Review of Do it Best Expanding Foam Sealant

The gaping hole spewed cold air upon my unsuspecting feet. The result of my husband’s attempts to bring entertainment technology throughout the house, it didn’t seem a big deal when the weather was warm. Now in the dead of winter, I realized that something would have to be done.

A trip to the hardware store quickly revealed the best option to be expanding foam sealant. This is sold under various brands. I chose the “Do It Best” brand, as it was on sale. Other brands are probably comprised of similar constituents, and work in the same manner. The ingredients in this particular product are polymeric diisocyanate, polyols, and a hydrocarbon gas mixture.

The label of the expanding foam sealant authoritatively instructed me to shake it vigorously for a minute prior to piercing its top. Then it would need to used quickly, because the contents would congeal after two hours of inactivity. Locate all the holes first, it advised, before opening the can. Then fill the holes only 1/3 full because the sealant will expand as it dries. Do not get this on your hands. If you do, let it dry and then remove with soap and water. So admonished, I found as many poorly insulated places as I could before I tentatively opened the can. Not sure of what to expect, I gently pulled the trigger. A stream of gooey foam shot from the opening. I attempted to direct it into the hole, eventually succeeding. While some of the foam oozed onto the wall, it was easily removed. I proceeded to insulate madly, hoping to use the can before the impending solidification of its contents. Soon all the holes were filled. The can seemed barely used. My philosophy has always been “waste not, want not.” So I was compelled to seek alternative uses for the foam.

My eldest son tends not to know his own strength. Flinging his door open one day, he made a circular hole in the drywall behind it. Not just an indentation, but a hole going all the way through to the dark interior of the wall. I had been perplexed about how to repair this hole. I would need to cut a piece of drywall to almost the exact size of the hole, I supposed. Too small and it would fall through; too large and it wouldn’t fit.

But under the gun and armed with a can of foam sealant, a new approach occurred to me. The foam had a adhesive quality. It was light, and would not tend to fall if sticking to a surface. Perhaps it could be used to fill the hole in the wall.

My first attempt was met with failure. The foam was unable to resist the pull of gravity and fell dejectedly into the wall’s interior. But the next attempt, the foam managed to gain a foothold. Now it was all downhill. Allowing the foam to solidify for a few minutes, the next application of foam found purchase on the first. Gradually the hole filled. The foam didn’t match the size of the hole precisely. But the excess can be cut away, and any remaining gaps can be filled with plaster repair paste.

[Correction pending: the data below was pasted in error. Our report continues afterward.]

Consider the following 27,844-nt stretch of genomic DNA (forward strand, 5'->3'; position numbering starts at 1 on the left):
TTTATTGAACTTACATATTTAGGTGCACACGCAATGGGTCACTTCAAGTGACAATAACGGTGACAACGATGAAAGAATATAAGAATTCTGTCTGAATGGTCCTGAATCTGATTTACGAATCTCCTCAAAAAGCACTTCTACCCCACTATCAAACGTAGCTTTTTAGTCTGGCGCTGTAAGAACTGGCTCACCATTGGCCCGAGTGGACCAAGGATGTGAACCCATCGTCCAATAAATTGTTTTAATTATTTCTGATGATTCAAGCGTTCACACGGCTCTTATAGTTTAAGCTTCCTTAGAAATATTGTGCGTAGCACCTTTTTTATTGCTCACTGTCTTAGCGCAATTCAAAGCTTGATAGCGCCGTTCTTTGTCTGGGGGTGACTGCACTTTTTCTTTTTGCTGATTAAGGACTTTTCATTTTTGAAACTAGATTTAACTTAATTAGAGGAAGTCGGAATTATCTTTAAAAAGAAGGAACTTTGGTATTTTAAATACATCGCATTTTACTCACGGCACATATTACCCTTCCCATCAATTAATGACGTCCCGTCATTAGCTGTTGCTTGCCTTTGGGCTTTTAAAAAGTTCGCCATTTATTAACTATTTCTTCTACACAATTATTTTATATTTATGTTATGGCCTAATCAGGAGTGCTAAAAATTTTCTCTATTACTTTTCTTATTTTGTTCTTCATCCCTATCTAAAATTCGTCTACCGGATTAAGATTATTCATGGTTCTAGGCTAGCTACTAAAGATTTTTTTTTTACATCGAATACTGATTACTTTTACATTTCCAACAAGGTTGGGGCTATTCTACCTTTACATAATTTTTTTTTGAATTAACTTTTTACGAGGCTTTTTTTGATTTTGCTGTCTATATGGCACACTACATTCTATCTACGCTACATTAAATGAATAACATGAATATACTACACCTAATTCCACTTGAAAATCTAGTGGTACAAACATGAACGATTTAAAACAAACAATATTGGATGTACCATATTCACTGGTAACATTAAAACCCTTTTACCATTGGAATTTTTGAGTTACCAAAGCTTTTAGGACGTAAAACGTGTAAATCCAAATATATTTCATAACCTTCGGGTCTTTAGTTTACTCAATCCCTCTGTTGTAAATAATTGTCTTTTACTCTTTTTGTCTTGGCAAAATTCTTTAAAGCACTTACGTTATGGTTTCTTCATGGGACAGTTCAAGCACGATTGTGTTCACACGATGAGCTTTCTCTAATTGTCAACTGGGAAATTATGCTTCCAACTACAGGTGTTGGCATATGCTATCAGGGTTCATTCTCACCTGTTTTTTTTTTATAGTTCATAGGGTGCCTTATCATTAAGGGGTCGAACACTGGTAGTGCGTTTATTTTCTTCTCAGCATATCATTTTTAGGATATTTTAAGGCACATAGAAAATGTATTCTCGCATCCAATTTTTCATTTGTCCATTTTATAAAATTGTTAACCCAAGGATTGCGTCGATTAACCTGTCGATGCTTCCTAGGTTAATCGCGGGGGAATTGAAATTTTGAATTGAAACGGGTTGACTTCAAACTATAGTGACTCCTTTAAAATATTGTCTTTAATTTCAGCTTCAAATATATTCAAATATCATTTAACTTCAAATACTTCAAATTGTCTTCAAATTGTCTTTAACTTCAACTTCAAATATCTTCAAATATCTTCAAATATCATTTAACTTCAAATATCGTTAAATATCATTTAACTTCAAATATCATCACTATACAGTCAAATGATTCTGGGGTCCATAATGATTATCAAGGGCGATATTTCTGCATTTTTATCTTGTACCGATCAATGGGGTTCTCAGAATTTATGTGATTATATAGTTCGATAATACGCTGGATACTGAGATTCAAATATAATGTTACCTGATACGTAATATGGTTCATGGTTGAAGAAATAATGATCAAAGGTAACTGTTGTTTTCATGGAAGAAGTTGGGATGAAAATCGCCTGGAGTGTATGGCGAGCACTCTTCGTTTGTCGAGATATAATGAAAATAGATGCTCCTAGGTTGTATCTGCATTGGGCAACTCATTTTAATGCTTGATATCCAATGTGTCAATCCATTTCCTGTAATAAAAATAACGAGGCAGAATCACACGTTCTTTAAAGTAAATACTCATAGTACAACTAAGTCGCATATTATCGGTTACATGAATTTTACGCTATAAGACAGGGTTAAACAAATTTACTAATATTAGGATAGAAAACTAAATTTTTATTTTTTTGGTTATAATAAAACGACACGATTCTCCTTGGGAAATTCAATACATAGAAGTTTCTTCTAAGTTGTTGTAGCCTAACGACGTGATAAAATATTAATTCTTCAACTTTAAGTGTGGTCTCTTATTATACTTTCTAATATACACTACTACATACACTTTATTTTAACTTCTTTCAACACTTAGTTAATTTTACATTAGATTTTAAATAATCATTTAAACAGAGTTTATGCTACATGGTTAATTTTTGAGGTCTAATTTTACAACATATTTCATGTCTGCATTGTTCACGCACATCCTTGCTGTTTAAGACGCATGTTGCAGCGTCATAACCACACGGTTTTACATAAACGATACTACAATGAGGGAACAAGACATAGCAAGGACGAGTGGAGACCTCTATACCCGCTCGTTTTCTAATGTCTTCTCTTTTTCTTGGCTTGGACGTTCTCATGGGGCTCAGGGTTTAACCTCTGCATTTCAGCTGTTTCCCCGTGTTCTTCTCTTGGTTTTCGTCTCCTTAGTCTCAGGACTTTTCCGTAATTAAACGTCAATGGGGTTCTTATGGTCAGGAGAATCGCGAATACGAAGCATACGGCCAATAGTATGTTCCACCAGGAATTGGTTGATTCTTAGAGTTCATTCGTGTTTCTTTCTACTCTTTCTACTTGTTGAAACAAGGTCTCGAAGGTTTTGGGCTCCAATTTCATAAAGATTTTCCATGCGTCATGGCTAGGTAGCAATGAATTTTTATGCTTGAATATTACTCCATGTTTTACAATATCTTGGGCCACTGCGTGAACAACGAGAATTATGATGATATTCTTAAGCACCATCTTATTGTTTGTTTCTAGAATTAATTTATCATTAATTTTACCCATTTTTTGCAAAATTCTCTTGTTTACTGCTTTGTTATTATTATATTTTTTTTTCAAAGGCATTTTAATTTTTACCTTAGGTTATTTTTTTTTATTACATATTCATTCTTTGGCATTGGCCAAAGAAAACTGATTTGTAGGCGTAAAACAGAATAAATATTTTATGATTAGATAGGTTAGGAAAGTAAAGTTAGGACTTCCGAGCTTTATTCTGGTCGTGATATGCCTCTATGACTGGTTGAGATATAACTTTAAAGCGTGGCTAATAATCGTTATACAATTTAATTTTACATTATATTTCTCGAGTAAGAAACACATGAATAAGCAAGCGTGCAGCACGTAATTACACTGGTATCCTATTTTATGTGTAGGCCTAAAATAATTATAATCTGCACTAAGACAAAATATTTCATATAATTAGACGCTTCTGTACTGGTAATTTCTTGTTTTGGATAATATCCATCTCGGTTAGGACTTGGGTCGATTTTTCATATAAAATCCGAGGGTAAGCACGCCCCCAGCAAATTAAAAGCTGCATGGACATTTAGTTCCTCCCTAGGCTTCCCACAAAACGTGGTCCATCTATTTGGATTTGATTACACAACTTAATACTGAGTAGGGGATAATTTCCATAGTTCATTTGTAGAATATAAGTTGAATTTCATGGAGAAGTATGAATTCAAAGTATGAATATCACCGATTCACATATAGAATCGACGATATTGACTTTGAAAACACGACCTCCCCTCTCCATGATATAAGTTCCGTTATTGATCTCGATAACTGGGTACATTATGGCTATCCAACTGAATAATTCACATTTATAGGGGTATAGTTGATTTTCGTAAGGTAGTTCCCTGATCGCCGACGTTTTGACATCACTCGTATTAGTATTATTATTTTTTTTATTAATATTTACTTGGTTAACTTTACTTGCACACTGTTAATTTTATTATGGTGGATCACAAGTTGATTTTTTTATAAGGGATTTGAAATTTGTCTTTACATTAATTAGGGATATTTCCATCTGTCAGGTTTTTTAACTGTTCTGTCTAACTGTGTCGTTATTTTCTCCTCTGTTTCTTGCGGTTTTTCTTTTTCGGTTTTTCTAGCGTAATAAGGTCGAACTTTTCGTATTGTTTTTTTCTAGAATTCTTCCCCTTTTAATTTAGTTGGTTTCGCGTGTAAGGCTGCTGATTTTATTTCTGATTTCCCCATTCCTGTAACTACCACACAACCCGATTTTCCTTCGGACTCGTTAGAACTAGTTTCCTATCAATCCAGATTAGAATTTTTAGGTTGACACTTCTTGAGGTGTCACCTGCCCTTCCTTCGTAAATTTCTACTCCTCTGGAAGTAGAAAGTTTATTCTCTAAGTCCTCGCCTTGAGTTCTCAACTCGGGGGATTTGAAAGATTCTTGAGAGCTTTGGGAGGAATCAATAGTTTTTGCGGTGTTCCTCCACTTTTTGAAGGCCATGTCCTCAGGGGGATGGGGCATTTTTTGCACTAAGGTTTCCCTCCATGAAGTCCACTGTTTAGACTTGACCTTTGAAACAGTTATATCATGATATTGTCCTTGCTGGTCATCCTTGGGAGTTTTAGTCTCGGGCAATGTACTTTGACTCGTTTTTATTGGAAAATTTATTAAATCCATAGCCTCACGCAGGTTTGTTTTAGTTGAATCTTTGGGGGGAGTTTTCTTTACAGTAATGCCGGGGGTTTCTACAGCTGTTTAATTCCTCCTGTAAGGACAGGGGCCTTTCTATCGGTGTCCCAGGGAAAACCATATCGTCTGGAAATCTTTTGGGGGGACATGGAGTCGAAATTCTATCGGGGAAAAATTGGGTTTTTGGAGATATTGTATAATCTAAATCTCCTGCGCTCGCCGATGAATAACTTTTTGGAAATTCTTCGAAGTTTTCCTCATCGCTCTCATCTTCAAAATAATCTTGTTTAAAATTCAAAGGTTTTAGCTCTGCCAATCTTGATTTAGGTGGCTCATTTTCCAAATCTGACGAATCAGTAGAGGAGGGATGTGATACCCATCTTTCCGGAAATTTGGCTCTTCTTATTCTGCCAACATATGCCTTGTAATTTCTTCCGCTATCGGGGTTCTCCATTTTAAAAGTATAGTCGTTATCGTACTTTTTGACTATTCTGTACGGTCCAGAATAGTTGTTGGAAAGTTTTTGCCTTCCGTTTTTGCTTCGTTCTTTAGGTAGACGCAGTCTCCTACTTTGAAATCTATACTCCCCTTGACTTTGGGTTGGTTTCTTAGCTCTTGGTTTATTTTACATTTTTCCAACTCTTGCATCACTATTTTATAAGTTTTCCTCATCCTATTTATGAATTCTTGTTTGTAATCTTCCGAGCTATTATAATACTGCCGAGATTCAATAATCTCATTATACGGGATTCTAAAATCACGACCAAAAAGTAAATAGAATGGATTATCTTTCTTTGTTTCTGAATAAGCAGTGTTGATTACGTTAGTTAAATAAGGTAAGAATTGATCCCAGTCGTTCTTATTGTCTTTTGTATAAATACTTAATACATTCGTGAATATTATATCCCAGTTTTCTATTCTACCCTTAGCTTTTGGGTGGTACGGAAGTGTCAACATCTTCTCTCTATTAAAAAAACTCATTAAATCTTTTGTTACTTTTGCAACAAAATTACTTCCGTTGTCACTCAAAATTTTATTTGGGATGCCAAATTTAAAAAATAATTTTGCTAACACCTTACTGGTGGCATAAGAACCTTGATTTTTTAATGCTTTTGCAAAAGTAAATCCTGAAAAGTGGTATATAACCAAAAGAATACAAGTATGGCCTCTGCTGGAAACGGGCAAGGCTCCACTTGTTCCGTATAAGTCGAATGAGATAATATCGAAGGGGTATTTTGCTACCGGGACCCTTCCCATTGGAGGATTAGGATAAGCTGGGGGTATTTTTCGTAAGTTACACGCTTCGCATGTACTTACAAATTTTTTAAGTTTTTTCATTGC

To my chagrin, can still held foam. I could think of only one other application. I have numerous objects set aside for repair. The agglutinative properties of the foam presented me with a way to utilize it and accomplish this much avoided task.

The foam’s use as a glue is limited by its expanding properties. While I didn’t find it to expand nearly as much as the label claimed, clearly any expansion after placing the broken pieces together could be problematic. It is best suited for wood. But I proceeded with other types of repairs nonetheless.

The foam consists of two elements: airy bubbly substance, and a slimy liquid. After placing some foam on one piece of ceramic, I removed the bubbles, leaving the liquid part. This part of the foam seemed to adhere well without expansion. It is however not terribly strong. It is useful for temporary repairs, but for objects which will endure stress, using insulator probably isn’t your best bet.

I found it difficult to keep the sealant off my hands as I repaired objects. Engrossed in my task, I paid it little heed. But soon my hands felt so sticky I stopped to take stock. Well, I was supposed to let it dry anyway. Some of it already had. So I would try to remove it with soap and water, as the label instructed. Apparently, the label’s creators believe that skin comes off with soap. The insulator certainly was impervious to it. The only way to remove it was to remove the top layer of my skin. I decided to let it wear off rather than undertake such a painful procedure.

When I got more sealant on my hands, I decided that perhaps the label wasn’t the final word. It certainly missed the boat when it came to cleaning up with soap and water. I resorted to a method that seemed far more logical: I used solvent to remove it immediately. This didn’t work perfectly, but well enough that my hands didn’t become gelatinous masses.

Now it was getting late. I was still facing half a can of congealing sealant. Well, if the label was wrong about one thing perhaps it was also wrong about the inexorable nature of the foam’s solidification. I removed the applicator and placed a nail in the can’s orifice. Then I sealed it in a plastic bag and placed it in the refrigerator. I was not at all surprised when the next day I found the foam still usable. It still remains in my refrigerator, expectantly awaiting another novel purpose.

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